Insurgent, p.9
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       Insurgent, p.9
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         Part #2 of Divergent series by Veronica Roth
Page 9

 

  “Hello. ” She walks around the table, surveying him. “You look older. ”

  “Yes, well. The passage of time tends to do that to a person. ”

  He already knew she was alive. How long ago did he find out?

  She smiles. “So you’ve finally come—”

  “Not for the reason you think,” he interrupts her. “We were running from Erudite, and the only chance of escape we had required me to tell your poorly armed lackeys my name. ”

  She must have made him angry somehow. But I can’t help but think that if I discovered my mother was alive after thinking she was dead for so long, I would never speak to her the way Tobias speaks to his mother now, no matter what she had done.

  The truth of that thought makes me ache. I push it aside and focus instead on what’s in front of me. On the table behind Evelyn is a large map with markers all over it. A map of the city, obviously, but I’m not sure what the markers mean. On the wall behind her is a chalkboard with a chart on it. I can’t decipher the information in the chart; it’s written in shorthand I don’t know.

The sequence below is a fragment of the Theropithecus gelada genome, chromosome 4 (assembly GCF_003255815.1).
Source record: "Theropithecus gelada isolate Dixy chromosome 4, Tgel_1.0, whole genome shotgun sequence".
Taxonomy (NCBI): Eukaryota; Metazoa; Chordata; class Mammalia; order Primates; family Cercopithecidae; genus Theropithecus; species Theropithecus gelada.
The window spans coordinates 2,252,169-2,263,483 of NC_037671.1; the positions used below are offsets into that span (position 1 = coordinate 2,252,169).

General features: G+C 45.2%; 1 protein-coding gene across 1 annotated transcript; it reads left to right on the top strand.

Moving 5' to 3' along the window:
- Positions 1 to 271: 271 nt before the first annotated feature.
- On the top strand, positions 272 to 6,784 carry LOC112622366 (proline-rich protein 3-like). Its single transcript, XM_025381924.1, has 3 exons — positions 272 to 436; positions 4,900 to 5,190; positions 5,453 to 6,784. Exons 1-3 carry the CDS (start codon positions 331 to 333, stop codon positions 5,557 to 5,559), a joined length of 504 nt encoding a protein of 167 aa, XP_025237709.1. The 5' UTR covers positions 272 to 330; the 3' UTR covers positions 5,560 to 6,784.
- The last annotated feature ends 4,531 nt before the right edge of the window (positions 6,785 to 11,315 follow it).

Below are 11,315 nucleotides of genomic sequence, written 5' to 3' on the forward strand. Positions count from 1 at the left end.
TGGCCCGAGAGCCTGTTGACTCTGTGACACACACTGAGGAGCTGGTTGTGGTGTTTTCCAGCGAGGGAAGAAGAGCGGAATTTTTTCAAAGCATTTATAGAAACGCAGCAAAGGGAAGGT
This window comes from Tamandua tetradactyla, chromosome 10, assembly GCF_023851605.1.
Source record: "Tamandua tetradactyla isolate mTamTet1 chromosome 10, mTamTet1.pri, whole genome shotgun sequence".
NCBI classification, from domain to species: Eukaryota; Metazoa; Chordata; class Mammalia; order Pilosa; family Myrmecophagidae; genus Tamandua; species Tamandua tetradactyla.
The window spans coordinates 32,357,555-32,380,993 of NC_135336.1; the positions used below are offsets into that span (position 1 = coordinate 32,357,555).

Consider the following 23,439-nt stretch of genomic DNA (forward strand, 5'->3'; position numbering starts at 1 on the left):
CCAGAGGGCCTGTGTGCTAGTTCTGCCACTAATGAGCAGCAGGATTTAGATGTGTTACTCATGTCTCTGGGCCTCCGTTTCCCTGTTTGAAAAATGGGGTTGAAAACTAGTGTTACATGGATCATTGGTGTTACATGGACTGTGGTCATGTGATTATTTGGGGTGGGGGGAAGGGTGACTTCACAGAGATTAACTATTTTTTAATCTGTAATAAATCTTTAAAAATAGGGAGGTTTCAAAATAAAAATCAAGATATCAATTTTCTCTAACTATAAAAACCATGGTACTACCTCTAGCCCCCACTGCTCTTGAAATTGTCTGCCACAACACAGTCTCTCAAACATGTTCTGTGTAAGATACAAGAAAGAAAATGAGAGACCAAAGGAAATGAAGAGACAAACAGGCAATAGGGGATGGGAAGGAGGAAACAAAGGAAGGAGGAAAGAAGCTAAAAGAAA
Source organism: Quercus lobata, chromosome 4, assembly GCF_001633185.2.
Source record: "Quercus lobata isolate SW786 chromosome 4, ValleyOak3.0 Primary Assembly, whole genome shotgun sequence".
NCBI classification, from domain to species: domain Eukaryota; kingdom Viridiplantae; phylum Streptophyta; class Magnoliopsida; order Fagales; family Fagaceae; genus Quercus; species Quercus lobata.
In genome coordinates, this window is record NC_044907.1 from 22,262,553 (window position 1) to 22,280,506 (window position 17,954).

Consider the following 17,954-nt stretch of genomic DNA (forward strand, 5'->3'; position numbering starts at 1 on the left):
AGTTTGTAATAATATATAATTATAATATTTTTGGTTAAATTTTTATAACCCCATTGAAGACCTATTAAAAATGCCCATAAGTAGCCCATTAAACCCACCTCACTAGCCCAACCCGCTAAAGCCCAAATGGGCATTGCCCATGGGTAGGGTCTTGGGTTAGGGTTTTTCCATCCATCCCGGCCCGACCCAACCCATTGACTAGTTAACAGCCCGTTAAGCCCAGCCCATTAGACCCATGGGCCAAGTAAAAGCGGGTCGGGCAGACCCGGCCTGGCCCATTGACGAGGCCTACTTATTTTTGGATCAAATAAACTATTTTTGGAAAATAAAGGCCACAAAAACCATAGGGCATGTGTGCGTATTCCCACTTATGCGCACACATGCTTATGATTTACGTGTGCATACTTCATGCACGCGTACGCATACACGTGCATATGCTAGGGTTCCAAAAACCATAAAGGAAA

“I see. ” Evelyn’s smile remains, but without its former touch of amusement. “Introduce me to your fellow refugees, then. ”

  Her eyes drift down to our joined hands. Tobias’s fingers spring apart. He gestures to me first. “This is Tris Prior. Her brother, Caleb. And their friend Susan Black. ”

  “Prior,” she says. “I know of several Priors, but none of them are named Tris. Beatrice, however . . . ”

  “Well,” I say, “I know of several living Eatons, but none of them are named Evelyn. ”

  “Evelyn Johnson is the name I prefer. Particularly among a pack of Abnegation. ”

  “Tris is the name I prefer,” I reply. “And we’re not Abnegation. Not all of us, anyway. ”

  Evelyn gives Tobias a look. “Interesting friends you’ve made. ”

  “Those are population counts?” says Caleb from behind me. He walks forward, his mouth open. “And . . . what? Factionless safe houses?” He points to the first line on the chart, which reads 7 . . . . . . . . . . Grn Hse. “I mean, these places, on the map? They’re safe houses, like this one, right?”